SPIRULINA: Why it's the celebrity Superfood and why you should have some too.

Posted by Amy Cousins on

Spirulina is one of the most ancient forms of life on our planet.

It is regarded as one of the most nutrient-rich foods available to us and has been consumed for centuries by cultures around the world because of its incredible health properties. Oprah Winfrey, Kate Middleton and Gwyneth Paltrow are all regular consumers and advocates of this green booster. Its nutritional breakdown has given the ‘Superfood' a lot of press recently, so what's all the hype about?

Aaaaannd, why did we put this weird blue-green algae into Bondi Coffee?


Firstly, we usually consume spirulina in either powder form or in a supplement such as a tablet or capsule. It's full of vitamin A, B, C and E and is rich in the minerals zinc, selenium, magnesium and calcium.

In fact, it's a better source of protein than most vegetables. It's made up of 60% protein and contains essential fatty acid, Gamma Linolenic acid. 

Spirulina is known for containing phytonutrient C-phycocyanin. This is what gives the plant its rich green colour. And this phytonutrient is linked to having neuro-protective properties such as reducing inflammation in the body and preventing oxidative stress (which contributes to muscle fatigue).
There are several trials to find out about the physical benefits of spirulina supplementation on training. AND there is early evidence which shows it can improve muscle strength and exercise performance output.

Did we also mention it can reduce muscle damage during strength training? Not bad for a little green powder, hey?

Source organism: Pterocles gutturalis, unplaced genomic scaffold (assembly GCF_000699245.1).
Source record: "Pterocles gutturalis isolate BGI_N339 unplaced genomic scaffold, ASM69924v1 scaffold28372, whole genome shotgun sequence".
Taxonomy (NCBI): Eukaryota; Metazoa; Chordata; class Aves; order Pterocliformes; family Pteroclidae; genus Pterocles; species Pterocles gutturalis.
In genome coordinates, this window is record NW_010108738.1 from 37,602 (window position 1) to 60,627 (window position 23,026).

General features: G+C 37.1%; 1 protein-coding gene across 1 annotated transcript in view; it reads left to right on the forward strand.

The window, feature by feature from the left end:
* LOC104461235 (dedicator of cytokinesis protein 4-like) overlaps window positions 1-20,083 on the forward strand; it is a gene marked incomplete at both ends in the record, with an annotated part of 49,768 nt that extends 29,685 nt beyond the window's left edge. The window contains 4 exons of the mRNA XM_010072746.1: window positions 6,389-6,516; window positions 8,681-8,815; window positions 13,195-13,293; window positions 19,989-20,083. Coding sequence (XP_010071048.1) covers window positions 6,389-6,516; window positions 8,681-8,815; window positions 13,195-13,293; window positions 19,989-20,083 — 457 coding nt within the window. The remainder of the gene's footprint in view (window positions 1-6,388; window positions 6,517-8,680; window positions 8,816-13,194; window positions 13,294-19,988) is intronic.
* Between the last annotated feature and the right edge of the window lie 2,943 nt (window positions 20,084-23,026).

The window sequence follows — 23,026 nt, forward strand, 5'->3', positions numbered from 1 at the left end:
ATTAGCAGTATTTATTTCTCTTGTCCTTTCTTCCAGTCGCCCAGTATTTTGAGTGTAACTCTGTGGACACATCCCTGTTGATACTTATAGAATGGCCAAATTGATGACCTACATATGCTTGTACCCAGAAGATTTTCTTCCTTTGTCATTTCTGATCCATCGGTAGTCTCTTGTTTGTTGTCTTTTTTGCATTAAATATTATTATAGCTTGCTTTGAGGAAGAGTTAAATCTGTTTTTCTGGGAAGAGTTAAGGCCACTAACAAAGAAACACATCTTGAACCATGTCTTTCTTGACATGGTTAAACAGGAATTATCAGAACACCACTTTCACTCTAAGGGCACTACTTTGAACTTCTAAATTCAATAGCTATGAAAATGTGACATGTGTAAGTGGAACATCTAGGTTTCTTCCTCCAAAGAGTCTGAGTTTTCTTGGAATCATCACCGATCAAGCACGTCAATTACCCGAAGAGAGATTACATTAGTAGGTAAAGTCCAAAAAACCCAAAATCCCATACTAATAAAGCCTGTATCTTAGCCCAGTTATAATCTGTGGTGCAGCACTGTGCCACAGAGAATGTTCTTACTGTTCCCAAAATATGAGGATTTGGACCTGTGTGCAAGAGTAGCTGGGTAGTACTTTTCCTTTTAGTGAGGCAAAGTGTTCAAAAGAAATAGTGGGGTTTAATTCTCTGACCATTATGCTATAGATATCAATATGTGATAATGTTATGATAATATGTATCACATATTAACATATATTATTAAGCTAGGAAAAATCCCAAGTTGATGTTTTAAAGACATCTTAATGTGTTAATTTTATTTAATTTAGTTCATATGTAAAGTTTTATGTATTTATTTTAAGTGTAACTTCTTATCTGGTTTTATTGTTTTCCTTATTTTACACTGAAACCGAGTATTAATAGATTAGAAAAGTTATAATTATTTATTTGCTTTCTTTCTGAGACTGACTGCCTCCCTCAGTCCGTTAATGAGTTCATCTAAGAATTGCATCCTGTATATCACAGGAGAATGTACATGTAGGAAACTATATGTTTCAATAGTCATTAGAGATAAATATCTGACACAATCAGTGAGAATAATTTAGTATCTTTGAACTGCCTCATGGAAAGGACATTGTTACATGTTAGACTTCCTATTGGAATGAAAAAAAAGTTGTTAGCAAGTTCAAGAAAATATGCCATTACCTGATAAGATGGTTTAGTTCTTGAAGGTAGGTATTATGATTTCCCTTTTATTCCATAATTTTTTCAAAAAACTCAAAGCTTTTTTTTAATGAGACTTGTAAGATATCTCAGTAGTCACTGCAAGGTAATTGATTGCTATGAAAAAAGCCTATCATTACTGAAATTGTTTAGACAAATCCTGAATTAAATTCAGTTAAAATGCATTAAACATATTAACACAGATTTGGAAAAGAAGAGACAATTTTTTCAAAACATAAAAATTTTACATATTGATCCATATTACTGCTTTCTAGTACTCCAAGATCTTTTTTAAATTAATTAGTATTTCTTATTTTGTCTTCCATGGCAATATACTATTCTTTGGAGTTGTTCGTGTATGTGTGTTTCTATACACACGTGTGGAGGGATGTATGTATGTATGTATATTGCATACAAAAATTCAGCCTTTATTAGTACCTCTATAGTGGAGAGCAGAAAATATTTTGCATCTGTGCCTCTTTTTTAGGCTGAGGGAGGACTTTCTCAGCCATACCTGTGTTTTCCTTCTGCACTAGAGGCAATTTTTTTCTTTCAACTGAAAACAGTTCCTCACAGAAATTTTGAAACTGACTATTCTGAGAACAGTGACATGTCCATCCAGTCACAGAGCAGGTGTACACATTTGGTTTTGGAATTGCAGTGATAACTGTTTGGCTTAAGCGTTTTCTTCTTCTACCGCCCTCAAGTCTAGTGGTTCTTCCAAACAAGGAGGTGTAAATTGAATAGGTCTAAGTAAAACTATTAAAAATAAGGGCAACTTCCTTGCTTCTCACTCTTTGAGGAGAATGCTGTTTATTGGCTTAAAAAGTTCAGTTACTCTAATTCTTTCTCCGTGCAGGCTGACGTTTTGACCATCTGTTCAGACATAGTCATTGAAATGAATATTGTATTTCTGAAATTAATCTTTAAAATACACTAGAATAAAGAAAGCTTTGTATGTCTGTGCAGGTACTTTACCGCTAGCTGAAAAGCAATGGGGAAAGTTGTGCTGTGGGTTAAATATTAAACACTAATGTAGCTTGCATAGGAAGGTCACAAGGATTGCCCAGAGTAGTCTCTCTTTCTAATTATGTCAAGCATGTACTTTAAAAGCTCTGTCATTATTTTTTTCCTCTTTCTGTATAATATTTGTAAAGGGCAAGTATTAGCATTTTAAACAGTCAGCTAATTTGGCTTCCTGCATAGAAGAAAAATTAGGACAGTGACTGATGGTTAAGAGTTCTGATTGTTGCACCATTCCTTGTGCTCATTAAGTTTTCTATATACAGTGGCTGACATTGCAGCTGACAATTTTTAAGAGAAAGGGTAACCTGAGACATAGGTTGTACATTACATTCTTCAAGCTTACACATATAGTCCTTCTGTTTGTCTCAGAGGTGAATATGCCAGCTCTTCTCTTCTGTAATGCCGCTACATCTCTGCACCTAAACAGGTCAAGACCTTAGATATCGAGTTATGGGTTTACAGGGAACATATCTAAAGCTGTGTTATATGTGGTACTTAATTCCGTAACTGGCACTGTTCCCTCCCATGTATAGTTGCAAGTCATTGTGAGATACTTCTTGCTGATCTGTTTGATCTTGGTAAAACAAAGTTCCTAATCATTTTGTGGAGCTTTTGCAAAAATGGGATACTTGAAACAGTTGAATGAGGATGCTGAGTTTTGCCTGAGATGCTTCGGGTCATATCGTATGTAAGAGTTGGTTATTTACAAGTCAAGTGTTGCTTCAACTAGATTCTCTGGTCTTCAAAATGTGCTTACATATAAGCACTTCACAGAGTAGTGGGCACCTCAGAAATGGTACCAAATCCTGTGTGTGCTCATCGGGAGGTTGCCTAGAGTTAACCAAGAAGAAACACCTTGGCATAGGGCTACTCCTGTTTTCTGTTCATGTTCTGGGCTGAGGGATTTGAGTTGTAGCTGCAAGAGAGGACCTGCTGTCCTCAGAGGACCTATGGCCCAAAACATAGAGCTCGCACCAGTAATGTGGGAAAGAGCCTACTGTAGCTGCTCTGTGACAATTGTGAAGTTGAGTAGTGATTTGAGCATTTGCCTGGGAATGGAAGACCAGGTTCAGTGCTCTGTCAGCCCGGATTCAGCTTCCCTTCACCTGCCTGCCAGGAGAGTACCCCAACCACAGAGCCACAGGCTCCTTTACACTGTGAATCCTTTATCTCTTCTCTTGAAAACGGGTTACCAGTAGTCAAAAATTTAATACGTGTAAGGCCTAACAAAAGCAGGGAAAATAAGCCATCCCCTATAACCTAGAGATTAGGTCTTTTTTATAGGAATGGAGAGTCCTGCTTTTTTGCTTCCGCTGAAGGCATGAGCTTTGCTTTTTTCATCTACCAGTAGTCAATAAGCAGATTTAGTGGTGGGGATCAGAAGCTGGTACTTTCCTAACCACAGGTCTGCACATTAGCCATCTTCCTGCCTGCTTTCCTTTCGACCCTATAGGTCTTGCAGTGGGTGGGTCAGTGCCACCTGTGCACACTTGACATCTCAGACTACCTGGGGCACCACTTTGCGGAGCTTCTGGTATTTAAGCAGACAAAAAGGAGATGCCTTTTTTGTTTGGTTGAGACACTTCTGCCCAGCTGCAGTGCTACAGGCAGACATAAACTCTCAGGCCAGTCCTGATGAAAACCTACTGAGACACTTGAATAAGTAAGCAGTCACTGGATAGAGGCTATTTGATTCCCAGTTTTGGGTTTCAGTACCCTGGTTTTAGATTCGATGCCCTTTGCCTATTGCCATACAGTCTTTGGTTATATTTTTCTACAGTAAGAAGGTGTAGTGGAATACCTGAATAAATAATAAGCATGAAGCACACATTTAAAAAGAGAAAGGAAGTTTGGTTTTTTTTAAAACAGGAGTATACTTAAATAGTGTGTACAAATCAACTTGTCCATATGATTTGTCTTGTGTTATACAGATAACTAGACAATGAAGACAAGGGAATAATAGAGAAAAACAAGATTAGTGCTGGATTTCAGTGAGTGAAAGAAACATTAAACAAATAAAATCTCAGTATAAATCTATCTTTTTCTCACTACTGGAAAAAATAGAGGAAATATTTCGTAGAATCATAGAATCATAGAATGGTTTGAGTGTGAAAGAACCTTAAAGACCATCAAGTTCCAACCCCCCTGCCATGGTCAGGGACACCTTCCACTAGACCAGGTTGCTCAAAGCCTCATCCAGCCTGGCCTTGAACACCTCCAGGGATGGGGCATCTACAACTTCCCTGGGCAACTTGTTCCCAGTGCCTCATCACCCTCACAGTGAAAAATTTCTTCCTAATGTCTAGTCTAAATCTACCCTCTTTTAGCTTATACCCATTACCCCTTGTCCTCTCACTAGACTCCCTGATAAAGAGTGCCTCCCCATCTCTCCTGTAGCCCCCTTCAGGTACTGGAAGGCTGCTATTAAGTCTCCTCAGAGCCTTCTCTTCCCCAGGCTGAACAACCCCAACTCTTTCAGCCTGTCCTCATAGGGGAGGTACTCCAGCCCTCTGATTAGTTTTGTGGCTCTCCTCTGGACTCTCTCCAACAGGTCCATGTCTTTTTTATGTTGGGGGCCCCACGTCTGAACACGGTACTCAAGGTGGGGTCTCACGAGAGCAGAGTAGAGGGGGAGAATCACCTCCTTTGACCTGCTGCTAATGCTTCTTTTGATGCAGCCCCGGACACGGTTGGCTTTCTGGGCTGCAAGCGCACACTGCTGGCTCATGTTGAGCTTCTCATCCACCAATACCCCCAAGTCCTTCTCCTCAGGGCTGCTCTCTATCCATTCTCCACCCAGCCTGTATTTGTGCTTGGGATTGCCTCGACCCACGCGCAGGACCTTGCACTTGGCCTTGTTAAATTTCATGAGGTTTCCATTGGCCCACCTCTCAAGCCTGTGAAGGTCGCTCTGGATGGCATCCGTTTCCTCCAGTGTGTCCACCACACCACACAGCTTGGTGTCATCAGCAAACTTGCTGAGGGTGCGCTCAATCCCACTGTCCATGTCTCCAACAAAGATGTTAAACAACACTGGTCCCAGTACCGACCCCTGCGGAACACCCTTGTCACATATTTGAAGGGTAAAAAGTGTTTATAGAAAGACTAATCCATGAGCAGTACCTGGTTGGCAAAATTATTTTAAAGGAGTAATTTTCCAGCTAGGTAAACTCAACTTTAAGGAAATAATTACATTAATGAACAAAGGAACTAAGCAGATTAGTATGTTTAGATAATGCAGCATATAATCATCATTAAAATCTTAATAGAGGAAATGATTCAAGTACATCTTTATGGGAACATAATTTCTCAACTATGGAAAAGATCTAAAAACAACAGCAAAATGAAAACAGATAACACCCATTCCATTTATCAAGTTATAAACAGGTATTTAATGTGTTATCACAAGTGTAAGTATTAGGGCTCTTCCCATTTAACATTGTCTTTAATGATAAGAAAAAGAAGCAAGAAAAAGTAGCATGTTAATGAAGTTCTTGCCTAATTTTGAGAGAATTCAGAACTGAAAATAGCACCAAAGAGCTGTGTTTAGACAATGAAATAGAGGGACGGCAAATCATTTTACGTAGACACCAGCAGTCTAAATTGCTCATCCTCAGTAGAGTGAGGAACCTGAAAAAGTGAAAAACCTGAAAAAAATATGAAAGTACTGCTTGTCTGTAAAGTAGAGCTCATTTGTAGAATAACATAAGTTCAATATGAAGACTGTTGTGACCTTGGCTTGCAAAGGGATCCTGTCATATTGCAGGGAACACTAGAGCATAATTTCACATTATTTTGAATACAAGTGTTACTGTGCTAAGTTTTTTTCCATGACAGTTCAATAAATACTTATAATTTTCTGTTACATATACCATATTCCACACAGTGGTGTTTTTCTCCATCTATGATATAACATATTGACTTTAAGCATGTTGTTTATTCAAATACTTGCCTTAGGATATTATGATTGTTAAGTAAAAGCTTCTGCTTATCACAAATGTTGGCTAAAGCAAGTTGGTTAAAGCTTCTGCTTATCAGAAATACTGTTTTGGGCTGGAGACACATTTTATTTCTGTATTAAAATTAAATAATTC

So, what does the research say?

An interesting study in Medicine and Science in Sports and Exercise (2010), investigates the benefits Spirulina has on training. The study looks at nine men who engaged in running over the course of a month. The runners who took spirulina before their run found their performance improved compared to those who took a placebo or no supplement at all. 

The study's researchers say the trial is too small to draw comprehensive conclusions about spirulina's affect on fatigue in exercise, however this research is still extremely promising in its findings.  

The National Institute of Health claim there isn't sufficient scientific evidence to show that spirulina is an effective treatment for health conditions. But it is extremely rich in nutrients, proteins and essential fatty acids which many of us don't get enough of in our diets anyway.

And a 2008 study in Annals of Nutrition and Metabolism set out to prove its effect at lowering lipids in the body.

It references 78 people aged between 60-87. Participants either consumed eight grams of spirulina a day or were given a placebo each day for four months. Findings showed that cholesterol was significantly reduced in those who took the spirulina supplement.



After months of trial and testing our blend, we found spirulina to be a substance that blends well, can help lower cholesterol levels, and is linked to boosting immunity.

Whilst this supplement may not be able to cure anything, it's nutritional breakdown (which is high in vitamins, minerals and essential fatty acids) is ideal for those looking to gain an extra edge in improving their overall health.

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